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Georgia Tech certified as ‘living building’

ATLANTA (AP) – It is not uncommon for new building tours to start with toilets. But they make up the majority of other buildings in Atlanta.

And so Shan Arora, who oversees Georgia Tech Kendeda building, quickly takes visitors to the first-floor toilet, where the toilet starts to roar and then foams. There is no regular flushing, toilets use only a teaspoon of water for single use. And the waste is fertilized in the digesters in the basement instead of through the treatment plant pipeline.

“We say there is a lot of small talk in the Candeda building,” Aurora said.

Georgia Tech announced on Thursday, Earth Day, that the building was certified as the 28th “living building” in the world. This means that during one year of operation, the building has proven to meet the standards of the Living Future International Institute, which benefits the environment more than it harms it.

“Stability brings us to a point where we do not do as much damage as we do,” Aurora said. “But we have already done so much damage that we must reach a point where we are recovering or recovering.”

The $ 25 million building, donated by the Kendeda Fund, is primarily a demonstration project. It is meant to show that technology is ready for wider use, especially in the southern environment.

The Kendeda Fund is the personal charity affiliate of Diana Blank, the first wife of Home Depot founder Arthur Blank. It also provided $ 5 million more for programming to its full potential.

“Candeda’s goal was not really to build a building,” said Dennis Krich, the foundation’s sustainability adviser. “Our goal was to be a catalyst for how to change the design of buildings.”

More than 5,000 people walked around the building while it was still under construction. Krich said it would be impossible to trace all the “waves” in the building, but said he knew two or three buildings were now being designed that were affected by the structure of the Torgia Tech.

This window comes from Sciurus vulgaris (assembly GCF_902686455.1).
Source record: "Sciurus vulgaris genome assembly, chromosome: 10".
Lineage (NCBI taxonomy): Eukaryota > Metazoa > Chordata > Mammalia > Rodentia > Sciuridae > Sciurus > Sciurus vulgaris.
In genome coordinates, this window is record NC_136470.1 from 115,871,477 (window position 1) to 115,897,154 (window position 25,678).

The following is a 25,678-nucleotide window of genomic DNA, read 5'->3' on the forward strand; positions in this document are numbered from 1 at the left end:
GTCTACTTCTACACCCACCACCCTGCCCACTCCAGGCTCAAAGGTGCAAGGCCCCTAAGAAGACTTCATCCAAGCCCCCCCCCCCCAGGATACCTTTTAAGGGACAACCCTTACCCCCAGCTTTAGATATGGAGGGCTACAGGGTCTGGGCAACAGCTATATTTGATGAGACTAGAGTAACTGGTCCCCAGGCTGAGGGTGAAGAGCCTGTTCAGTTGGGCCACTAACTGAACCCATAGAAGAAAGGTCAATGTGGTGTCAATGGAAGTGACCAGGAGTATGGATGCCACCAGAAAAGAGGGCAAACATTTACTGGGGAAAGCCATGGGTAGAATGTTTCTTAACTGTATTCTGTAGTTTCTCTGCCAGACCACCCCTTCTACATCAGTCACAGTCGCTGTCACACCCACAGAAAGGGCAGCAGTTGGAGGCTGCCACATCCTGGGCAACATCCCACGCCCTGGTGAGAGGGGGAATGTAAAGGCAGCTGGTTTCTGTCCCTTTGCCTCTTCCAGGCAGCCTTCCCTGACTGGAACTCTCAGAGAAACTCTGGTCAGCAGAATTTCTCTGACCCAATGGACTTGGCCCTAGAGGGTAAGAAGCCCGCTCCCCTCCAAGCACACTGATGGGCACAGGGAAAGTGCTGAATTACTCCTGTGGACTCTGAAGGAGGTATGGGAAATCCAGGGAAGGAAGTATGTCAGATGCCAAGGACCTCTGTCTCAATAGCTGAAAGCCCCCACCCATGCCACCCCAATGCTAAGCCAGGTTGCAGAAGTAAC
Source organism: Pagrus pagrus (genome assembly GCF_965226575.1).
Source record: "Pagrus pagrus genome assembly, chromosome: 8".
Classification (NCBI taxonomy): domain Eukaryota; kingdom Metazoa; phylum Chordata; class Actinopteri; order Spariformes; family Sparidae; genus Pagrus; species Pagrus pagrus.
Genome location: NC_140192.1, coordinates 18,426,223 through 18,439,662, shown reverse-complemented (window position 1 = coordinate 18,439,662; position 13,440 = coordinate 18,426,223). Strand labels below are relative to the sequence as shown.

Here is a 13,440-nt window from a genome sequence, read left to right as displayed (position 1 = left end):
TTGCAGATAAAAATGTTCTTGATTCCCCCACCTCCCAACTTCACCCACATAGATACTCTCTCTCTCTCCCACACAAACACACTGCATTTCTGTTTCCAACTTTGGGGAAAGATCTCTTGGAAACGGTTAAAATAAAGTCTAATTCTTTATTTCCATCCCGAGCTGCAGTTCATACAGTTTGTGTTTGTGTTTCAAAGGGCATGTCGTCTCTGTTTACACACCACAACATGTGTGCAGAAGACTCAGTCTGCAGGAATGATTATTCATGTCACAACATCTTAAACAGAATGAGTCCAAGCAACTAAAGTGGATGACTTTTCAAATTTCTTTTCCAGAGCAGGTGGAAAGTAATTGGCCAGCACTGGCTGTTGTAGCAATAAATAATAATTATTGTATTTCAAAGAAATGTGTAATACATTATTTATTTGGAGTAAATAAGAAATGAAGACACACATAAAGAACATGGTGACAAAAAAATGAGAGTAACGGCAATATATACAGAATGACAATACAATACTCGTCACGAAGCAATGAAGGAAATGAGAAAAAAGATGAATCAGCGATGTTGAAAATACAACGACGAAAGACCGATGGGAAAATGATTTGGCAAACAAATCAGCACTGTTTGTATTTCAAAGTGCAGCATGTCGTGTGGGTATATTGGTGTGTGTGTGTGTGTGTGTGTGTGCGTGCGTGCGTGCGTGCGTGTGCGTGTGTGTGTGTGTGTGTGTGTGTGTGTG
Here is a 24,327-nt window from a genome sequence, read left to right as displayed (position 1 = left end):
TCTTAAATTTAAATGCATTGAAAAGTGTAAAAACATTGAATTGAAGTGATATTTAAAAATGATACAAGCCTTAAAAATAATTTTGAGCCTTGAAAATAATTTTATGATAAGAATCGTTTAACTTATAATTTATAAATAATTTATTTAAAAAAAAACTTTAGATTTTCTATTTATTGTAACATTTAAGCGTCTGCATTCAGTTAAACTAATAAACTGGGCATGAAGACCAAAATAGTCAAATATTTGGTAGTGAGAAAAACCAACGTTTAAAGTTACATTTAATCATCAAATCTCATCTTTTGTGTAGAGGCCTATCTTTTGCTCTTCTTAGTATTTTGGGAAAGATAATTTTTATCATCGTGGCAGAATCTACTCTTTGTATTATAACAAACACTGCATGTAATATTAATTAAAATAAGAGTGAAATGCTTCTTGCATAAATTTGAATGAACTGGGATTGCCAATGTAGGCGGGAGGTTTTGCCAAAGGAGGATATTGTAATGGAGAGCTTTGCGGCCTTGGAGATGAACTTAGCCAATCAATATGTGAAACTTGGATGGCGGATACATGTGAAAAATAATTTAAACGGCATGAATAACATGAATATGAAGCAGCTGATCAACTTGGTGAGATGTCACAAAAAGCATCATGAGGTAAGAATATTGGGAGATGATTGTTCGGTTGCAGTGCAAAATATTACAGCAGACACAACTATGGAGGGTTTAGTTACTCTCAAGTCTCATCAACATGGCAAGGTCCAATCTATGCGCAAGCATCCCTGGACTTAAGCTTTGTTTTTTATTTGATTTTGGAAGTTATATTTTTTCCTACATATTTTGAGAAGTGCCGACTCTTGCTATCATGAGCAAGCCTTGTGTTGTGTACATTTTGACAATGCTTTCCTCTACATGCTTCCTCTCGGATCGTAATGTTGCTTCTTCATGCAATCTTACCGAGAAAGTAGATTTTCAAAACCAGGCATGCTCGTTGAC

The International Institute for the Living Future says the building should look like a flower, giving more than is required. It sets out seven “sheet” requirements. Place, water, energy, health և happiness, materials, justice և beauty.

That’s the decent thing to do, and it should end there.

For example, a building does not have a standard air conditioner. Electricity for cooling is usually the largest energy demand in the American South with long, hot, humid summers. Instead, the building relies heavily on humidifying weather, making it more comfortable and less sticky using the water it produces. The designers also focused on keeping the air separate from the inside and outside, which means that the building has less air leakage.

Finally, there is a piping system that can push cold water through concrete floors to cool a building if it rises above 78 degrees Fahrenheit (25.6 degrees Celsius). But Aurora said that even during the hottest days of last summer, the cold water system was never turned on because the building had never been so hot.

Dexter Harper, who oversees building systems, says his colleagues are skeptical about the lack of regular air conditioning.

“When I first started, they said, ‘In the summer you will burn at 78 degrees.’ That is the farthest thing from the truth, ”Harper said.

It is unlikely that there are solar panels. A large canopy overshadows the building while generating more than twice as much electricity as the building uses.

The focus is on excluding materials that designers consider harmful. Even large glass windows have holes in them to warn birds not to accidentally fly into them.

The builders diverted more materials from the landfill during construction than the new waste it created, using the old tiles of the dilapidated Georgia Orge Tech to cover the walls above the bathroom sink.

And that means flushing toilets. The building is not connected to the city sewer, it is designed to be independent of the water system. The building has gone through a long process of obtaining a permit from the state as its own municipal water system to treat rainwater for drinking. The canopy collects rainwater for the treatment system և sends extra water to slowly drain it into the ground instead of draining the concrete.

Beyond that, focusing on health, happiness, and beauty makes the building a magnet for students. Biochemistry doctoral students Jay Haynes և Brooke Rothschild Mancini were on the roof Tuesday holding vegetables. It was not for research, but just for fun.

“When you know it’s better, how can you look back?” Aurora asked.

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Follow ff Em on Twitter at http://twitter.com/jeffamy.

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